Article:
I am actually shocked on how many “young people” as in their 30’s and 40’s don’t put any amount in. Out of all the people I know, I only know like one other couple that even put any put any money into RRSP’s.

I know currently We put in 8% (4% with company matching) But when I work full time I put in a full 10%.

I just find it hard all this financial stuff. I put in money every month for the kids college funds, and then all the insurance we have including our own disability plan, life insurance, house insurance, etc etc.

So much money goes towards that “If this happens factor.”.

Its so confusing, and I just wish we could just simply focus in one area, instead of being pulled in all different directions.

I know I should put more into the kids college funds. I put in $100 per month for two, and have put in something through out since they were babies. according to experts You should be saving $200 per month per kid, and put away before they are even born.

I think with retirement I think it matters on what kind of lifestyle you want to have. I know for us, we plan to be snowbirds, and live only in canada for 4 – 6 months of the year. We plan to live in Mexico the other time, cause of the lower cost of living. We also plan to sell our house, and just stay at our cottage for the remainder of time in canada. So for our plan We can get away with actually less. We figure about $36000.00 to $45000.00 ( current price) per year. Currently other couples are living in Mexico for about $1500 $1800 per month.

So I think when Planning, you need to consider your lifestyle.

Good information Tom. I would just be careful about assuming a 7% rate of return. That’s probably not a bad benchmark over the long term, but I think it’s important for people to realize it’s not guaranteed.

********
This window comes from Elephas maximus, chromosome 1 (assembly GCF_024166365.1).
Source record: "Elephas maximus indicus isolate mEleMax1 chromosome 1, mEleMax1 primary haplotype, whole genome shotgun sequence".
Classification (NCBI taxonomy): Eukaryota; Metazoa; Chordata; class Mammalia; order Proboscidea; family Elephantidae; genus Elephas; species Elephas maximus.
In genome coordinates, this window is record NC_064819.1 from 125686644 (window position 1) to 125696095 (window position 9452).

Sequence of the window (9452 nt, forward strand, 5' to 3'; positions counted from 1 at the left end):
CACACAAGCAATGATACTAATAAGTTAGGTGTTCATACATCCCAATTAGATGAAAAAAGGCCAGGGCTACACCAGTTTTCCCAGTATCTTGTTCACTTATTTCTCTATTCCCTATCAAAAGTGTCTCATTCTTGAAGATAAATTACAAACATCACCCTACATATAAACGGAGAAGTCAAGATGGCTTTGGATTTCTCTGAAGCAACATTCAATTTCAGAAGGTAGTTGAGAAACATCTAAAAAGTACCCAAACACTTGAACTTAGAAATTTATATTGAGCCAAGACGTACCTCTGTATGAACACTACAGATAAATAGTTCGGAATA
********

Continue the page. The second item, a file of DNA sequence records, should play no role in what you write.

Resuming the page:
In the end, I guess a lot of our retirement planning involves making educated guesses about the future, whether it’s our income level, savings, investment returns, or inflation rates.

Chris, that’s great, it looks like 18% to me. The only warning is that if you sell the company stock, it needs to stay in your retirement-targeted account, not get mixed in with general funds. There would come a point where it’s obvious that you are ahead of your goal and either be able to choose between early retirement, reducing savings, or planning on a stepped up lifestyle after you retire. All three are nice to choose from.

Tom, I honestly believe your 10% rule is at least 10-20% too low. We need to be saving 20-30% of our gross income a year in order to comfortably retire, b/c stock market returns and private equity investments are just not enough.

Or, put it another way, save 15% of your gross income on top of maxing out your retirement savings ie $16,500 for 401k.

FS, I do agree with that, especially if someone has hit their mid-30s without saving. At the same time, I recommend saving at least 10% since it’s ultimately better than not saving at all.

You bring up one of the important facts about ratios that many people fail to consider – the real answer it that it depends on your situation. 10% is great if you start at age 22 and maintain it throughout your earning years,